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Terwilliger Fire: 8,736 Acres Of Scorched, Rugged Terrain

United States Forest Service

UPDATE: As of 7:10 pm Monday (9/3), the Terwilliger Fire 60 miles east of Eugene-Springfield continues to burn in rugged terrain.

720 personnel are working on the fire which is 27 percent contained. Crews are working on steep slopes and dealing with rolling debris, which is setting other fires.

The fire is burning on the east and west sides of Cougar Reservoir off Highway 126. 

At a community meeting at McKenzie High School on Saturday night, fire managers presented updates on the fire and answered questions from local residents. Topics included fire activity, emergency preparedness, and air quality.

Credit Inciweb
A public meeting held September 1st allowed locals and fire officials to discuss the latest developments.

Residents were told that the eastern front of the fire, burning in the Three Sisters Wilderness, crossed over Sawtooth Ridge, and and slowly progressed northeast towards the east fork of the south fork of the McKenzie River.

Officials said various plans of attack have been implemented, including aerial water drops and continued strengthening of fire lines through back burning and removing snag trees.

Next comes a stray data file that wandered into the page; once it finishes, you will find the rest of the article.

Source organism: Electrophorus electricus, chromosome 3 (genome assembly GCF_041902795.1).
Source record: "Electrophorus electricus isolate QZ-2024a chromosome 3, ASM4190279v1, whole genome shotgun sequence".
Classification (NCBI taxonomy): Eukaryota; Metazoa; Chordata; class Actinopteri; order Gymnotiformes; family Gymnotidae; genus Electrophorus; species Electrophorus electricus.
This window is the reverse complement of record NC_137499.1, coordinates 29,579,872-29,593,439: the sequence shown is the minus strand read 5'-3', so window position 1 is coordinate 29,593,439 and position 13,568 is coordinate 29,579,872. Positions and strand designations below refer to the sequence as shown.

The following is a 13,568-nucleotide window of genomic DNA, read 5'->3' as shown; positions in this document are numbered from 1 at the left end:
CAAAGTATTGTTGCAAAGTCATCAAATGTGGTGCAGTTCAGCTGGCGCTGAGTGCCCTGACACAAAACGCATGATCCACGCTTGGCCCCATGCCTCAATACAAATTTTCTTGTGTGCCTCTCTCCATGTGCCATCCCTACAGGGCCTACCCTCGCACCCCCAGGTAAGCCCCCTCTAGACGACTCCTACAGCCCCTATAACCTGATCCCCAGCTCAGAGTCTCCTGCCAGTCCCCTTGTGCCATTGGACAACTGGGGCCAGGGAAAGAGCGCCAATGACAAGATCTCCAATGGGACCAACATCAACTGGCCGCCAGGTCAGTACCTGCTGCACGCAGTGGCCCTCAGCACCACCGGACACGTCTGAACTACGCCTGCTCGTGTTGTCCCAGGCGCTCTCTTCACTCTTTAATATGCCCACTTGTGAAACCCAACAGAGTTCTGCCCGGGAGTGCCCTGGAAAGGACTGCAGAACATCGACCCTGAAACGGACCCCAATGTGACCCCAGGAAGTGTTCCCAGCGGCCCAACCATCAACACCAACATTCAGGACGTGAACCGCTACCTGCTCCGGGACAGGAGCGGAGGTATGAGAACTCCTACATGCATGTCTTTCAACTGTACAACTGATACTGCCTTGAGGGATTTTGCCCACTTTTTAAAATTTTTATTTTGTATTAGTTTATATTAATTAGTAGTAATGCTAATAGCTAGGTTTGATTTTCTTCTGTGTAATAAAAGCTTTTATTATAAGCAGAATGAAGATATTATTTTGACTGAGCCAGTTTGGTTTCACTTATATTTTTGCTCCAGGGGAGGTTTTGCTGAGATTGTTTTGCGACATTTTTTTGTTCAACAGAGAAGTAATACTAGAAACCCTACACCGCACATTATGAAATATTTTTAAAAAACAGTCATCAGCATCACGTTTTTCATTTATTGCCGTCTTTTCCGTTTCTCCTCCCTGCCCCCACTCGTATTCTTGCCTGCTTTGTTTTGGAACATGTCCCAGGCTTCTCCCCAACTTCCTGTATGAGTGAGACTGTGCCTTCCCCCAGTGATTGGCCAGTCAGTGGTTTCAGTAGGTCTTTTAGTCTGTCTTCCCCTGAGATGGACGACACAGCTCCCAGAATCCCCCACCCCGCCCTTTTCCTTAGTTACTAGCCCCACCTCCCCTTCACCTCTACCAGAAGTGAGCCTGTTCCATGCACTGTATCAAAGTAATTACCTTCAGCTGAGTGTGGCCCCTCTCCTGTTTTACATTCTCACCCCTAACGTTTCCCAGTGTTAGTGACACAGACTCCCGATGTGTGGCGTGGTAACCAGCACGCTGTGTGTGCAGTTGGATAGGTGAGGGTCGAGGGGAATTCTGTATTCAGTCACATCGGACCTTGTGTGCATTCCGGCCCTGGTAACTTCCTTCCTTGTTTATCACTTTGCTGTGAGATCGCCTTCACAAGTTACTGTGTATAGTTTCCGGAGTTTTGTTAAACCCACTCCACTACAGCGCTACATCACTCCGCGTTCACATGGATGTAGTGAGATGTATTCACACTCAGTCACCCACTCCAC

Credit Inciweb
A night burn operation conducted September 1st.

Closures and campfire bans will remain in place. With fire activity being high and fire danger at very high for the Willamette National Forest, campfires are banned forest-wide, including at developed sites and in all wilderness areas.

Smoking is banned, unless inside enclosed buildings or vehicles.  A temporary flight restriction is in place, which applies to all non-authorized aircraft, including Unmanned Aerial Systems (UAS) or drones.  Last week a drone grounded aerial operations. 

A complete list of road, trail, and campground closures can be found at: https://www.fs.usda.gov/alerts/willamette/alerts-notices

The fire was reported on August 19th. The cause of the fire is under investigation.

Copyright 2018, KLCC. 

Brian Bull is an assistant professor of journalism at the University of Oregon, and remains a contributor to the KLCC news department. He began working with KLCC in June 2016.   In his 27+ years as a public media journalist, he's worked at NPR, Twin Cities Public Television, South Dakota Public Broadcasting, Wisconsin Public Radio, and ideastream in Cleveland. His reporting has netted dozens of accolades, including four national Edward R. Murrow Awards (22 regional),  the Ohio Associated Press' Best Reporter Award, Best Radio Reporter from  the Native American Journalists Association, and the PRNDI/NEFE Award for Excellence in Consumer Finance Reporting.
Love Cross joined KLCC in 2017. She began her public radio career as a graduate student, serving as Morning Edition Host for Boise State Public Radio in the late 1990s. She earned her undergraduate degree in Rhetoric and Communication from University of California at Davis, and her Master’s Degree from Boise State University. In addition to her work in public radio, Love teaches college-level courses in Communication and Sociology.
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